So in his column today Howard Kurtz included an item about a fundraising letter Fred Barnes sent out on IPJ’s behalf.
Kurtz incorrectly describes Barnes as director of IPJ (he sits on the Fund for American Studies’ Board of Trustees. But according to Kurtz, Barnes writes in the letter, “We conservative journalists are vastly outnumbered, and we need reinforcements soon!” Of course, those reinforcements are supposed to come in part from IPJ. This was discussed in our ethics class tonight in passing and caused quite a tizzy.
Barnes contradicts himself a little bit. In the letter he says that many of the IPJ students “are bright young conservatives,” but he told Kurtz that in his recent visit, “they didn’t sound like conservatives to me.” And he’s right that there’s no litmus test on IPJ students. The application asks only one very vague essay question.
But it’s no secret that the Fund itself is a conservative organization — heck, I attended an event explicitly intended for young conservatives and libertarians hosted at the Fund’s headquarters — and that IPJ attempts through its classes to impart a conservative point of view. I don’t think it’s an accident that three weeks into classes we’ve yet to hear John Maynard Keynes’ name mentioned in our economics lecture, or for that matter a kind word for government. Take a look at the syllabus for yourself.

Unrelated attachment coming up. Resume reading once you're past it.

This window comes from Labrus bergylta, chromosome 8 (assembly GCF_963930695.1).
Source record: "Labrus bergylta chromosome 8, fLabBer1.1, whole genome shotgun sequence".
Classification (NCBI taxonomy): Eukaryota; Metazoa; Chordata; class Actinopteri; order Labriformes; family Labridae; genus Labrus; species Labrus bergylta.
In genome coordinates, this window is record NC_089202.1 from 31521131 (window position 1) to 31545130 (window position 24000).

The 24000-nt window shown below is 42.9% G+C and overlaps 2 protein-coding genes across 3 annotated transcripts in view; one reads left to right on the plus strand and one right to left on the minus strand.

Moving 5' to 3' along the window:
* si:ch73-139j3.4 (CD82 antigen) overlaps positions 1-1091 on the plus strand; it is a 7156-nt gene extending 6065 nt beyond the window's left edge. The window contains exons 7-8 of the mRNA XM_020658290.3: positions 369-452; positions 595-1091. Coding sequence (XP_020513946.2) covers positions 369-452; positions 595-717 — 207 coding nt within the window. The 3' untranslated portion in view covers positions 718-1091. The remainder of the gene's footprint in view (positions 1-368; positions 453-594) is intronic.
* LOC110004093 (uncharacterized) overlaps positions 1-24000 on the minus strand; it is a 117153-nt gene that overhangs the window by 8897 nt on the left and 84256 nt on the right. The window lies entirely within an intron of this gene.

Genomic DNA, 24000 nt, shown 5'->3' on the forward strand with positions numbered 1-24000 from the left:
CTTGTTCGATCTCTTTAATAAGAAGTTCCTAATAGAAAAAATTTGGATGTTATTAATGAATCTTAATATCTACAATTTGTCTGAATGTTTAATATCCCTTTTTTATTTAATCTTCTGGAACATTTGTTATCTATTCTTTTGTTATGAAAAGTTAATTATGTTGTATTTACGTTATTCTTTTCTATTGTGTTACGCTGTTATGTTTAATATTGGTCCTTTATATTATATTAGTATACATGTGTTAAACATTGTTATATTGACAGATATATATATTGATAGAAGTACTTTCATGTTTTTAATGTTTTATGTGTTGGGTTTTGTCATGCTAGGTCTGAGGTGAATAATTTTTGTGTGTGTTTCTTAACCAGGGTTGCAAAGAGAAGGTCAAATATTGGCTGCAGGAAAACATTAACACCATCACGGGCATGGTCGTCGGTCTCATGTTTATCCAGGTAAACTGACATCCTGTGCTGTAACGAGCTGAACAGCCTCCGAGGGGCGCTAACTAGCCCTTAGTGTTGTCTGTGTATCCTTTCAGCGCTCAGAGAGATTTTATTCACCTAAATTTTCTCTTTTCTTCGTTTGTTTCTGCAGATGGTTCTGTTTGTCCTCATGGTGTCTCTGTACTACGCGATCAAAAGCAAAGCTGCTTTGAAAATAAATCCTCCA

Every speaker we’ve had so far has been conservative. All of our speakers, to my knowledge, are conservatives. Our speaker next week is Jessica Gavora, wife of National Review scribe Jonah Goldberg (son of Clinton-hater Lucianne Goldberg) and speechwriter for every civil libertarian‘s favorite whipping boy, Attorney General John Ashcroft.
Now, I’m fine with all of this. I knew that going in. But accusations (that is, accurate descriptions) that IPJ is conservative definitely should not cause a tizzy. I recall asking a couple of non-conservative seeming folks I met my first day here, “Now, you all know this is a right-wing program right?” I received responses I would call equivocal. So I wonder how many people even bothered to check out the program before applying or agreeing to come. I guess since pretty much everyone was accepted regardless, it doesn’t make much of a difference.